It is now a few years later and I am reading John Hattie’s Visible Learning.  First of all, I highly recommend this book for any teacher who is wanting to step up their game.  Hattie’s book is a meta-analyses of meta-analyses, which basically means he compared results of thousands of studies.  He expands on the importance of learning intentions (ie setting objectives).  Teacher clarity is tenth on his list of top strategies/approach to education that has the highest affect on student achievement. While reading this book, I realized that I had lost sight of this since doing my action research. So, I have refocused my efforts on making learning intentions clear to my students (and myself!) and, it is no surprise, that our learning is once again more focused and students seem more appreciative that they are not overwhelmed with trying to master every bit of information I throw at them.

The bigger lesson learned for me and the lesson I hope you take away from this: the key to professional development is not always learning more (aka doing more), it is working smarter.  Education is, and should be constantly changing, but there are research-based strategies that have been proven time and again to be effective.  Focus on those strategies as opposed to the newest latest and greatest strategies that promise to transform your teaching.

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It’s history and economics education, stupid!

by Andrew Palmer

For anyone that follows politics they know the famous James Carville quote, “It’s the economy, stupid.” As conservatives absorb and evaluate the reasons for the reelection of the Marxist in Chief Barack Obama, the one topic that I don’t think you will see discussed will be history and economics education.

People like to scream about our education system in America, but I think they always get it all wrong. It’s history and economics education, stupid!

For decades conservatives have been belly-aching over the state of our public education system. They are always besides themselves about how our kids can’t read, they can’t write, they suck at math, or how some stupid second world country is beating us on the PISA assessment. My response to these cries has always been to roll my eyes. It is not where the problem is!

The reason that 60 million Americans were willing to elect Barack Obama is because they know little to nothing about our country, it’s history, or the principles that created our constitutional republic. Is it any wonder that this has happened? Really since Reagan the focus on the right for education reform has constantly been on science, math, and English.

Well, guess what, science, math, and English are incomplete without the fourth core of history education. I have always viewed history education as the glue that binds all of the contents. It is the “why” of us. Without the why, the other three cores are meaningless.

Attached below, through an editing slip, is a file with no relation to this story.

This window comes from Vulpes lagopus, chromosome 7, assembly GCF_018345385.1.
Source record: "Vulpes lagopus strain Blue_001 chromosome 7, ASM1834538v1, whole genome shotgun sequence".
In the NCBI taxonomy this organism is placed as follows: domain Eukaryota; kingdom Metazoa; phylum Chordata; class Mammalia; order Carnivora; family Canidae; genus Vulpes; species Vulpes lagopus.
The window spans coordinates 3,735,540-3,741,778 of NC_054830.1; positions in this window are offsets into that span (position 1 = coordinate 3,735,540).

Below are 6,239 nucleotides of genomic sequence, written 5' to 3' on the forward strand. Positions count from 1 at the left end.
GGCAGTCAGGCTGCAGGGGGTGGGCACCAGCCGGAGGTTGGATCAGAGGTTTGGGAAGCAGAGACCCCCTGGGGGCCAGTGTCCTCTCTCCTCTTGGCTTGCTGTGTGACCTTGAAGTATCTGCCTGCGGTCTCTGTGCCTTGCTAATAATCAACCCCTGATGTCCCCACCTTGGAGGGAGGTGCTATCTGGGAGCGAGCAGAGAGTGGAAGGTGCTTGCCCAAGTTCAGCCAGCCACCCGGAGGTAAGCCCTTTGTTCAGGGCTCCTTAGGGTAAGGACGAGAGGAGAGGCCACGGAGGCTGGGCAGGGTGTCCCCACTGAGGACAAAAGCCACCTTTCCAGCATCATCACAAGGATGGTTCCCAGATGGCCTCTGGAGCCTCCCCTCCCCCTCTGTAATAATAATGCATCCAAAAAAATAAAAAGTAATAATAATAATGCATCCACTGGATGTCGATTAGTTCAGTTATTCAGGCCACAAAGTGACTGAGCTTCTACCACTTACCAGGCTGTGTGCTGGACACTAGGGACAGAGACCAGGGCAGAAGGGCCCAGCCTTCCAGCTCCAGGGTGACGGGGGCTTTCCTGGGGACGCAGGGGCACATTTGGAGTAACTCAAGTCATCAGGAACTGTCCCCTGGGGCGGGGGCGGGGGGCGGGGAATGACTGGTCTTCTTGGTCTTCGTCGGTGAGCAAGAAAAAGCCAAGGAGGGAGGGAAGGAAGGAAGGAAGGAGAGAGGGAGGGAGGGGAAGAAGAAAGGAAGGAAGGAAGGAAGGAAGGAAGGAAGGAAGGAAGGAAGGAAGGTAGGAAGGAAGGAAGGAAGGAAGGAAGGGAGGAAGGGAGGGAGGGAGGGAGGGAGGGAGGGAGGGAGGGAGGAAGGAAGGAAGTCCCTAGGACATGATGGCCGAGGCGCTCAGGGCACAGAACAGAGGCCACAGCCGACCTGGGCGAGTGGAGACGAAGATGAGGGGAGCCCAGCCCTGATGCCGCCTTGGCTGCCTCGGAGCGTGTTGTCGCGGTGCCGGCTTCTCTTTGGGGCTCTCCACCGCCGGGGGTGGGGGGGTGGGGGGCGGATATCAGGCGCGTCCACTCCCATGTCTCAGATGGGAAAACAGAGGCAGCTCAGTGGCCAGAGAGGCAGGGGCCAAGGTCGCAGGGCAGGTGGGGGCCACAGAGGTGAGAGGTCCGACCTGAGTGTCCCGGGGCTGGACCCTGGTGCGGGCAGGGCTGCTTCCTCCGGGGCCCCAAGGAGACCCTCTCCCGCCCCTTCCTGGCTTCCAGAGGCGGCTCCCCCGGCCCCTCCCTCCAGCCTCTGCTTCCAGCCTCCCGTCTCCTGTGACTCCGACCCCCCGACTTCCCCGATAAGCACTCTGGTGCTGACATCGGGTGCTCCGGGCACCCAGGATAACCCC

If one is a truth seeking person they will discover through the study of our past that America is a great nation. They will see that America made some mistakes along the way, but the truth of the matter is that we have been responsible for more good than any other nation in the history of the world. I challenge you to find one better, it doesn’t exist.

The reason the average American, the 60 million dupes that voted for Obama, never respond to the accusation of him being a socialist or a Marxist is because they don’t know what these terms mean. I have heard many people respond to the question of “What is socialism?” with a response of something to do with talking to other people. In other words, socializing. An honest pursuit of the history of governance should cause one to realize that socialism doesn’t work, and it always ends up in a fiscal cliff. Just look at Europe!

If history education is bad, economics education in this country is utterly disgusting. The average American can’t differentiate between capitalism and socialism. You think they will be able to understand the difference between Keynes and Mises? I could fall out of my seat laughing at that one. Add in a poor understanding of personal economics and you have a real disaster. Is it any wonder that Dave Ramsey makes millions teaching people to not be stupid with their money? It’s no wonder we elect the politicians we do.

I know it’s easy to really get discouraged after last night, but I’m not a sunshine patriot, and I hope you aren’t either. The progressives have been able to brainwash Americans for the last 40 years through terrible history and economics education at the secondary and post-secondary levels. If you think it’s bad now, just wait until the history component of the Common Core State Standards emerges. It is my expectation that these standards will be used to further denigrate and destroy what is left of our constitutional republic.